Friday, February 24, 2006

Crunchy Cons-here, there, and everywhere

You are either for them or against them or have no opinion or just don't understand what they are. But the talk of Crunchy Cons are everywhere you go: here, and here and here and here and here and... And the Crunchy Con blog looks like it would be a full-time job to keep up with. I don't know much about it myself, but am a bit jealous, in a friendly sort of way (and congratulatory, by the way), of any book which garners so much attention and publicity among the St. Blogs parish (oh how do I get our message out like that?).

Seriously though, I haven't read the book so I don't know if I will ever really comment on it, but I will say that those who think Rob Dreher is restating the obvious in some of his 'manifesto' points may need to take a look again at those on the national scene who call themselves conservatives and also on a personal level among those whom you know. Do they really practice the conservatism they preach or that people associate with convervatism? OR are these conservatives really only concerned financial prosperity and only give those "Permanent Things" lip-service?

More Flannery O'Connor....Now that I've read a couple books, I just can't seem to get away from her. William Luse posts an essay analysis of one of her most disturbing short stories and explains the redemption enclosed therein. At the same time, in conversation with one of my sisters, she exclaimed, "Finally someone else who doesn't like reading Flannery O'Connor". This sister told me that either Plato or Aristotle said that reading should be both edifying and entertaining. My sister admits that you may make the case that Flannery O'Connor may be edifying, but much harder case for the entertainment aspect. Oh well, she (F.O.) may haunt me until I acquire that taste....

From Bethany, the small holding in Bethune...Oremus pro invicem!

5 comments:

TS said...

My gosh I'd have to quit blogging if I only mentioned things on my blog that I perfectly lived up to. Well, I could blog comedy pieces, which is one area where I don't have to worry about paying only lip service. Hmm...might not be such a bad idea! *grin*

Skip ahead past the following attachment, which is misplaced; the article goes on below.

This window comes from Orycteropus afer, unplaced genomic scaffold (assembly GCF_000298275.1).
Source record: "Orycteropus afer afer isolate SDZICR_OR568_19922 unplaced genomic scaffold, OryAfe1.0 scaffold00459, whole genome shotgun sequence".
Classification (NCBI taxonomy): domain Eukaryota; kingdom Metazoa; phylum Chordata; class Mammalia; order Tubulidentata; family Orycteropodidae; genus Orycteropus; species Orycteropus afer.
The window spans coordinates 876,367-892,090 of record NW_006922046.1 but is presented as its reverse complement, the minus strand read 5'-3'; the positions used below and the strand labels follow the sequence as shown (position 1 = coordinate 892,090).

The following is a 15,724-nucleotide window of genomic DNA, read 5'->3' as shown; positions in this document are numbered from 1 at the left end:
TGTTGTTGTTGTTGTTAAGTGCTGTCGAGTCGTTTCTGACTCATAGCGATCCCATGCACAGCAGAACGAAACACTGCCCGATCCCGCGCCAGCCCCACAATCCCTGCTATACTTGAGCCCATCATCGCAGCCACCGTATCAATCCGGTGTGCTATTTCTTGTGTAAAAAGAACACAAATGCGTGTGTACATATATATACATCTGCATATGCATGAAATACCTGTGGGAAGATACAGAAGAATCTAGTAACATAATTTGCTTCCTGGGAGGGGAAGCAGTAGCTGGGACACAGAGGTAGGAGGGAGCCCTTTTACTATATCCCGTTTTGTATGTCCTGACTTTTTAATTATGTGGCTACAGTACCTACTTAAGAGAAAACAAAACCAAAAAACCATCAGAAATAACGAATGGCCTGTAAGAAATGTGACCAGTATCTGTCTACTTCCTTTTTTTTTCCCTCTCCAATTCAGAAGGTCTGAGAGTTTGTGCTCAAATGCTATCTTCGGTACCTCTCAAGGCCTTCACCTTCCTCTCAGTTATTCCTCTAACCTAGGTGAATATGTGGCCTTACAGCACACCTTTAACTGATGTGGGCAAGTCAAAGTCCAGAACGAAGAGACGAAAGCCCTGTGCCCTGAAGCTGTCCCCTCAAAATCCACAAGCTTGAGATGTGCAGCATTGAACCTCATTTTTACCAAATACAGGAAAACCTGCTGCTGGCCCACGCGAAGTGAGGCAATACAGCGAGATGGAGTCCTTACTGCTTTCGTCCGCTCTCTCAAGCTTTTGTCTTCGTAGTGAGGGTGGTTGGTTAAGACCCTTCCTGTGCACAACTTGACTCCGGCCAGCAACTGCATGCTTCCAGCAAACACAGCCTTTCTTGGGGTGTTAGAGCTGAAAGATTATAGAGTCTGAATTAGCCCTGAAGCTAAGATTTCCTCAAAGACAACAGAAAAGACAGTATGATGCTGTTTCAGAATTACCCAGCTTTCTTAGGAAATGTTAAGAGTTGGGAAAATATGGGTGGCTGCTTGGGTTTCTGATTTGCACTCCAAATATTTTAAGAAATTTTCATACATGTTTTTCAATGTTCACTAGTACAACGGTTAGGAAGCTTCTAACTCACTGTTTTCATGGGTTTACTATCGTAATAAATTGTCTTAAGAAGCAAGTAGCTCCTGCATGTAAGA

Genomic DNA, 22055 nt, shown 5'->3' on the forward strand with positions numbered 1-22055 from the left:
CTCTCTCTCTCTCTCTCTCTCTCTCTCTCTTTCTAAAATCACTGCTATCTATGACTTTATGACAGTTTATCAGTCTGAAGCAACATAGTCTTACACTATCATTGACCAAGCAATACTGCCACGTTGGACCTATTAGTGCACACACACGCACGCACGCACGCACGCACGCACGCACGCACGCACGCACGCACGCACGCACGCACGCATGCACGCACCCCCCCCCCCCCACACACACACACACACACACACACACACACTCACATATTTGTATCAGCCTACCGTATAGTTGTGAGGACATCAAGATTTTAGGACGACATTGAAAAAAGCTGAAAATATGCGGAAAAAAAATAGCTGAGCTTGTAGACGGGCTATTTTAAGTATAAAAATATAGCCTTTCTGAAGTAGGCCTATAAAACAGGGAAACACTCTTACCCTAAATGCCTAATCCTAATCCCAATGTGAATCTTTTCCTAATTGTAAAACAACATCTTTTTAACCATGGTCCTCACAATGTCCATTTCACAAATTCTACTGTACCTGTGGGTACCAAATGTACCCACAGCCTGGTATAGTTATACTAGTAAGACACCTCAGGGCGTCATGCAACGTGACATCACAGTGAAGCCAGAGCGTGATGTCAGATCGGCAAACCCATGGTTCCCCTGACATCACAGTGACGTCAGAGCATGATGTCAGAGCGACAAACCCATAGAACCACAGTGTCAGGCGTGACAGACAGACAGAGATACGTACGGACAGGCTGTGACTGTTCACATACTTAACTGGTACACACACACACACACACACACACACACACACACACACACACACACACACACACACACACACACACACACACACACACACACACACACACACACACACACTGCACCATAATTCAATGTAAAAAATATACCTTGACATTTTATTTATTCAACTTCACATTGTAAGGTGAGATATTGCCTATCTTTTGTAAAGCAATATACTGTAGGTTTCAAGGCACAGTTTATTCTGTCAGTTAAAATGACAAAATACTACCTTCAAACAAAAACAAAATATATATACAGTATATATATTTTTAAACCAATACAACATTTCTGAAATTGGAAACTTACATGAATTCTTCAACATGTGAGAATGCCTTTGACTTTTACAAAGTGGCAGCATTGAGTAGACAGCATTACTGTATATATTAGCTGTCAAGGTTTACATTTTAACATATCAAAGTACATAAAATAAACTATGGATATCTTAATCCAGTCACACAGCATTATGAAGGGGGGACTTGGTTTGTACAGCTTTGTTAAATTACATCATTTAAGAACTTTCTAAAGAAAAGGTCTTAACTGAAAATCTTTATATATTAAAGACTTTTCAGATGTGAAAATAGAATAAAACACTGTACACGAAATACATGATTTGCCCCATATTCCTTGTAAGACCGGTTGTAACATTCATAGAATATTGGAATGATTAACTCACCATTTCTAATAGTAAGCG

JCurley said...

TS-Point well-taken. I think I was trying to attack real (let's say premeditated) hypocrosy for votes and not simply human weakness. (and BTW-some of your recent comedy pieces/parodies are hilarious-true rivals to the Curt Jester).

JCurley said...

TS-Actually I will have to take that back (that I was only talking about premeditated hypocrisy) at least in part. I think that many Republicans call themselves conservative because most Republicans do identify themselves that way (as well as many independents who vote Republican). Yet I think (no scientific data here) that many, many Republicans who identify themselves as conservative, either knowingly or not, don't really share to great extent let's say Russell Kirk-type conservatism. They may tend that way, but they really have their hearts elsewhere. Of course this demands a definition of "conservative". There is a battle over what is "really" conservative: Neo, Paleo, now Crunchy...

I don't particularly want to weigh in on the debate or identify myself in any camp. I'm not a Republican or Democrat. (I'd probably come out in pieces: 22.5% Neo, 26.7% Paleo, 29.6% Crunchy, 11% Liberal, and the rest just looney.

TS said...

Well I know that I do feel hypocritical with some of what I post. Which is why I titled my blog what I did. I was trying to defend conservative ideals while recognizing that some of them are difficult to live up to (of course Christian ideals are much higher - i.e. 'be perfect as thy Heavenly Father is perfect').

But there is no question that Russel Kirk conservatism has been on the wane in recent years. And thanks for the Curt Jester comparison btw!

TS said...

And you're right about it being sad that that book is getting so much more publicity than your books. I read that theology of martyrdom not too long ago and loved it. Plus I've got Shaw's book on deck.